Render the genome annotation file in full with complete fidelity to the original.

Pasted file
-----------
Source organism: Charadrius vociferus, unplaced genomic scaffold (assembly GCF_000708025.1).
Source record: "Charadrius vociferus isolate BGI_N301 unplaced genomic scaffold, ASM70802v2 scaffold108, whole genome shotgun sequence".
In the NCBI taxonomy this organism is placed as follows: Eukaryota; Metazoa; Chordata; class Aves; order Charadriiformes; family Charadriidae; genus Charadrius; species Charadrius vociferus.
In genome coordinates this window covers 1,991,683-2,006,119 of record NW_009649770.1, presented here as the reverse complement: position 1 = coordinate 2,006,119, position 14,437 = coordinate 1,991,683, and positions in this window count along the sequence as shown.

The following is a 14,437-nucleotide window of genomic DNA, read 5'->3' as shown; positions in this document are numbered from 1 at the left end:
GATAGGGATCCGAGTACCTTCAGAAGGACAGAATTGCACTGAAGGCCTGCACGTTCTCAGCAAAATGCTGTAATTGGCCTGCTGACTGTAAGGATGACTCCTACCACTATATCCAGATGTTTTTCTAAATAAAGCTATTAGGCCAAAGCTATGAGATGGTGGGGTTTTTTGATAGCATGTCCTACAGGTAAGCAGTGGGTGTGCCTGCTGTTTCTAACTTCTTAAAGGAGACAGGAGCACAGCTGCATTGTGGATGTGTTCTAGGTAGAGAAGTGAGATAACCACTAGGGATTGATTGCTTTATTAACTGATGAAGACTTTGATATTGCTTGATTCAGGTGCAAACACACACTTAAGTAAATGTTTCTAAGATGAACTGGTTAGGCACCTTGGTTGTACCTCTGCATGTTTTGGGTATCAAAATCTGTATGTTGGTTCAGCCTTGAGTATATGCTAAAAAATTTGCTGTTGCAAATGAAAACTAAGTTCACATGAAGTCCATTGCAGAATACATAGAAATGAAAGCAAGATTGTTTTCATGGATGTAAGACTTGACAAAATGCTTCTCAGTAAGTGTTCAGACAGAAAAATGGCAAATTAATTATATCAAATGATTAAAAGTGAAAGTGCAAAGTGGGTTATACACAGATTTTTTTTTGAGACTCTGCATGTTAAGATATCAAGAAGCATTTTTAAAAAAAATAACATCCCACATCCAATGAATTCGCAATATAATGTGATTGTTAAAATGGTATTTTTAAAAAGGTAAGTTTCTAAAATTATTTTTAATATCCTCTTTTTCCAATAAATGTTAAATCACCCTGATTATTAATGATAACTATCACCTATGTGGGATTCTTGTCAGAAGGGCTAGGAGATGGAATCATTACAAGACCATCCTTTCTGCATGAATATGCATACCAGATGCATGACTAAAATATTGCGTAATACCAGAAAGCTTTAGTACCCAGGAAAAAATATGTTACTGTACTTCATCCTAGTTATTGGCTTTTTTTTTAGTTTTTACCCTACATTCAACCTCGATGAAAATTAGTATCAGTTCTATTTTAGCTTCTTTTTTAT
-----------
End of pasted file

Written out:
Source organism: Charadrius vociferus, unplaced genomic scaffold (assembly GCF_000708025.1).
Source record: "Charadrius vociferus isolate BGI_N301 unplaced genomic scaffold, ASM70802v2 scaffold108, whole genome shotgun sequence".
In the NCBI taxonomy this organism is placed as follows: Eukaryota; Metazoa; Chordata; class Aves; order Charadriiformes; family Charadriidae; genus Charadrius; species Charadrius vociferus.
In genome coordinates this window covers 1,991,683-2,006,119 of record NW_009649770.1, presented here as the reverse complement: position 1 = coordinate 2,006,119, position 14,437 = coordinate 1,991,683, and positions in this window count along the sequence as shown.

The following is a 14,437-nucleotide window of genomic DNA, read 5'->3' as shown; positions in this document are numbered from 1 at the left end:
GATAGGGATCCGAGTACCTTCAGAAGGACAGAATTGCACTGAAGGCCTGCACGTTCTCAGCAAAATGCTGTAATTGGCCTGCTGACTGTAAGGATGACTCCTACCACTATATCCAGATGTTTTTCTAAATAAAGCTATTAGGCCAAAGCTATGAGATGGTGGGGTTTTTTGATAGCATGTCCTACAGGTAAGCAGTGGGTGTGCCTGCTGTTTCTAACTTCTTAAAGGAGACAGGAGCACAGCTGCATTGTGGATGTGTTCTAGGTAGAGAAGTGAGATAACCACTAGGGATTGATTGCTTTATTAACTGATGAAGACTTTGATATTGCTTGATTCAGGTGCAAACACACACTTAAGTAAATGTTTCTAAGATGAACTGGTTAGGCACCTTGGTTGTACCTCTGCATGTTTTGGGTATCAAAATCTGTATGTTGGTTCAGCCTTGAGTATATGCTAAAAAATTTGCTGTTGCAAATGAAAACTAAGTTCACATGAAGTCCATTGCAGAATACATAGAAATGAAAGCAAGATTGTTTTCATGGATGTAAGACTTGACAAAATGCTTCTCAGTAAGTGTTCAGACAGAAAAATGGCAAATTAATTATATCAAATGATTAAAAGTGAAAGTGCAAAGTGGGTTATACACAGATTTTTTTTTGAGACTCTGCATGTTAAGATATCAAGAAGCATTTTTAAAAAAAATAACATCCCACATCCAATGAATTCGCAATATAATGTGATTGTTAAAATGGTATTTTTAAAAAGGTAAGTTTCTAAAATTATTTTTAATATCCTCTTTTTCCAATAAATGTTAAATCACCCTGATTATTAATGATAACTATCACCTATGTGGGATTCTTGTCAGAAGGGCTAGGAGATGGAATCATTACAAGACCATCCTTTCTGCATGAATATGCATACCAGATGCATGACTAAAATATTGCGTAATACCAGAAAGCTTTAGTACCCAGGAAAAAATATGTTACTGTACTTCATCCTAGTTATTGGCTTTTTTTTTAGTTTTTACCCTACATTCAACCTCGATGAAAATTAGTATCAGTTCTATTTTAGCTTCTTTTTTAT